Surveillance in healthcare settings is a critically important component of any multidrug-resistant organisms (MDROs) control program and is useful for antimicrobial stewardship as well as infection control. Considering the circumstances where the activities of antimicrobial stewardship have recently begun in Japan, antimicrobial stewardship teams may not only monitor patients isolated with MDROs but may also assess the susceptibility patterns of MDROs in most healthcare facilities. This document describes useful and practical surveillance metrics of MDROs for antimicrobial stewardship program in healthcare settings.
[Background] Staphylococcus aureus bacteremia (SAB) is known as an important nosocomial infection owing to its high mortality rate. We compared treatment items and survival rate among patients diagnosed with SAB pre- and post- to evaluate the effect of the intervention by the multidisciplinary antimicrobial stewardship team (AST) in our hospital.
[Methods] The intervention was implemented from April 2015. In total, 102 patients diagnosed with SAB were enrolled in this study: 50 patients enrolled between January 2014 and December 2014 comprised the pre-intervention group, and 52 patients enrolled between January 2016 and December 2016 comprised the post-intervention group.
We evaluated the survival rate and the achievement rate of the proposed bundles for patients with SAB using a hospital telephone as well as a tag function of an electronic medical chart provided by AST.
[Results] A significant difference was observed in the proportion of echocardiography procedures conducted to rule out infective endocarditis (pre-intervention, 22.5% vs. post-intervention, 75%), follow-up blood culture tests to confirm the clearance of bacteria (pre-intervention, 45% vs. post-intervention, 82.5%), and >14 days of therapy using antibiotics that exhibited susceptibility to the isolated bacteria (pre-intervention, 42.5% vs. post-intervention, 75%). No significant difference was observed in the 30-day survival rate (pre-intervention, 73.8% vs. post-intervention 74.4%).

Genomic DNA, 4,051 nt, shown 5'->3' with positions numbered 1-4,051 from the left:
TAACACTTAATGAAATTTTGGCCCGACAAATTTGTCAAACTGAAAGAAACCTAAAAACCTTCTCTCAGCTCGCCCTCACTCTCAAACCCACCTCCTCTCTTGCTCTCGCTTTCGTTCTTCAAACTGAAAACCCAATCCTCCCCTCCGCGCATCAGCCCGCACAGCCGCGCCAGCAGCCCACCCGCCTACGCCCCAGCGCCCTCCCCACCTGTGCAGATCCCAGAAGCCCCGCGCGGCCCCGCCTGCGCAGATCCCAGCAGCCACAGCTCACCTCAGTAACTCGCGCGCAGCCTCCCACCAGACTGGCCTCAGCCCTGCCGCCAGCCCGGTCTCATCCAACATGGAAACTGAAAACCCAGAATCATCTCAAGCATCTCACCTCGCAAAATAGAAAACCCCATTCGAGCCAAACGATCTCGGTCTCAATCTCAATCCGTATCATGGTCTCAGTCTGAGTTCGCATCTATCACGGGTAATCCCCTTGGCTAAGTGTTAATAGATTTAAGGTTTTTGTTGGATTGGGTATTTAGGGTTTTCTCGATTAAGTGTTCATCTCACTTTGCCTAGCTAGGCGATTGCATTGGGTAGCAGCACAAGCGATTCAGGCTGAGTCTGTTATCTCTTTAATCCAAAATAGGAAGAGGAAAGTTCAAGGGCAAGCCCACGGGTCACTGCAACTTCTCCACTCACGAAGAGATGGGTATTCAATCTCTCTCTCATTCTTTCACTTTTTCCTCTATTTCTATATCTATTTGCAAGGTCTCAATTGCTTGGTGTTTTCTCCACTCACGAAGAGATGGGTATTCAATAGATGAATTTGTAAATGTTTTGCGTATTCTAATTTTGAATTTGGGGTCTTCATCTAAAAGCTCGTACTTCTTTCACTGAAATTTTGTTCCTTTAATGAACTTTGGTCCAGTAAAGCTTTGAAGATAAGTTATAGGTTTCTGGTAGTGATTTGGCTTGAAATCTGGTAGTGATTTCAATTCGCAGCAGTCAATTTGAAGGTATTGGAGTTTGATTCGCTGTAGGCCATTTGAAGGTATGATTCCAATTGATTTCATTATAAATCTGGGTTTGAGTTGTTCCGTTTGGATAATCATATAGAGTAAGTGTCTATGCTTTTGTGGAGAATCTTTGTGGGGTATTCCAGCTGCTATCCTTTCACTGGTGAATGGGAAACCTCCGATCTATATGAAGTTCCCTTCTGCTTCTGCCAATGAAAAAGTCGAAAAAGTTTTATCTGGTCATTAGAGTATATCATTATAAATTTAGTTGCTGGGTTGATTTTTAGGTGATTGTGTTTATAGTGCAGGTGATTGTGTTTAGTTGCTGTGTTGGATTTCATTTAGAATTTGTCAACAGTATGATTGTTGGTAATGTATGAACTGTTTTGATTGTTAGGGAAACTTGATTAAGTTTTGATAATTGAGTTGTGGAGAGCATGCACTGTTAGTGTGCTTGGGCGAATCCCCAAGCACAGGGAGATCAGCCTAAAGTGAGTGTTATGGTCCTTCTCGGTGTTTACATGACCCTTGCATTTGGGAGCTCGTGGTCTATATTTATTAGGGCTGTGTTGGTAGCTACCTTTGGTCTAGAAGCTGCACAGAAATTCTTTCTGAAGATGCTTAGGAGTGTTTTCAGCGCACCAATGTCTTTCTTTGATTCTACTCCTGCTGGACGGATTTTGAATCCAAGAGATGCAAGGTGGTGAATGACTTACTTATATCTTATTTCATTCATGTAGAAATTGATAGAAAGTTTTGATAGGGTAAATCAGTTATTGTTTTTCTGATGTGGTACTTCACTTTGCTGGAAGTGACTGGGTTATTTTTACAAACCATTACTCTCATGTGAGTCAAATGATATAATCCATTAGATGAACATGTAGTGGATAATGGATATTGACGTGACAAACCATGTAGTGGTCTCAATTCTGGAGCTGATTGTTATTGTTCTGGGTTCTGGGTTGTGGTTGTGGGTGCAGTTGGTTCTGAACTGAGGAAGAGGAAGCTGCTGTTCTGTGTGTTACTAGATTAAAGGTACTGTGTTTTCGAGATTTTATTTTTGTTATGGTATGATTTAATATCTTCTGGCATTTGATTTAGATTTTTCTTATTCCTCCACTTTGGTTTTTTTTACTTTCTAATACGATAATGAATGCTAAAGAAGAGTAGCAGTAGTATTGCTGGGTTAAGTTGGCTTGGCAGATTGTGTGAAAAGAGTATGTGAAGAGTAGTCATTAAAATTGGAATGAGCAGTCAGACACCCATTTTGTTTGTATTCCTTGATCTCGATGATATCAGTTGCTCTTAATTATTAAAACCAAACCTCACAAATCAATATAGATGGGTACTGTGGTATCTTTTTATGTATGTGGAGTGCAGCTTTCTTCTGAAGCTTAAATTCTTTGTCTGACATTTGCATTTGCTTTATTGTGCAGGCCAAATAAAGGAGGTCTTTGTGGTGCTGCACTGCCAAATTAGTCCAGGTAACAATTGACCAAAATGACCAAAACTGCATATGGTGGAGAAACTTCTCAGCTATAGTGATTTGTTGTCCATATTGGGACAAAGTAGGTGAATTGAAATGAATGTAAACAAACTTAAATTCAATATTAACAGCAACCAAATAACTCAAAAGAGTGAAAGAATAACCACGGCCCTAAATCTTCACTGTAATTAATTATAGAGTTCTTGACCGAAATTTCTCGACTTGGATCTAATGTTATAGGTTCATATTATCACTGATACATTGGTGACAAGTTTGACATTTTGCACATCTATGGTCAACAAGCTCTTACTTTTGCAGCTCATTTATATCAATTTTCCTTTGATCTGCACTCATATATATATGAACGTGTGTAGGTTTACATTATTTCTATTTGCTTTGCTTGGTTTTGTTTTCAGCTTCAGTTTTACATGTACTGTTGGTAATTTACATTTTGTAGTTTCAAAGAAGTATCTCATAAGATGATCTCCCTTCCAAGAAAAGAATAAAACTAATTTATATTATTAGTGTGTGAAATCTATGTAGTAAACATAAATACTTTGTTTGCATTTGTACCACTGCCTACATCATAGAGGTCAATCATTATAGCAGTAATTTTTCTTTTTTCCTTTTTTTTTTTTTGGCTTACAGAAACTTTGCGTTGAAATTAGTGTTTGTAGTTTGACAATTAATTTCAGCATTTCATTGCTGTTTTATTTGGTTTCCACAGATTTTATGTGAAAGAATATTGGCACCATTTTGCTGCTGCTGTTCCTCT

[Conclusion] Our multidisciplinary intervention was efficient in implementing medical procedures required to evaluate complicated SAB. Although no significant difference was observed in the survival rate, our intervention without the board-certified membership of the Japanese Association for Infectious Diseases contributed to the improvement of process indicators among patients with SAB.
The primary objective of any food service is to provide its beneficiaries with healthy and hearty meals. To this end, meals should primarily be hygienic and safe. Microorganisms such as viruses that cause food poisoning are transferred into cooking facilities via food materials or the skin, clothes, and footwear of cooking staff and tableware. Considering facility hygiene, no reports have focused on the contamination of white coats (cooking jackets). Therefore, we investigated the prevalence of contamination of white coats before and after volume cooking (≥100 meals at a time) to explore the possibility of food poisoning transmitted via white coats worn by students at a school for dietitians/nutritionists. The swab and stamp methods were employed for the investigation, targeting the cuffs and pocket openings of the coats. After volume cooking, contamination was confirmed on the cuffs, suggesting the possibility of general bacterial contamination. As part of hygiene education, it is essential to teach students the importance of wearing clean white coats.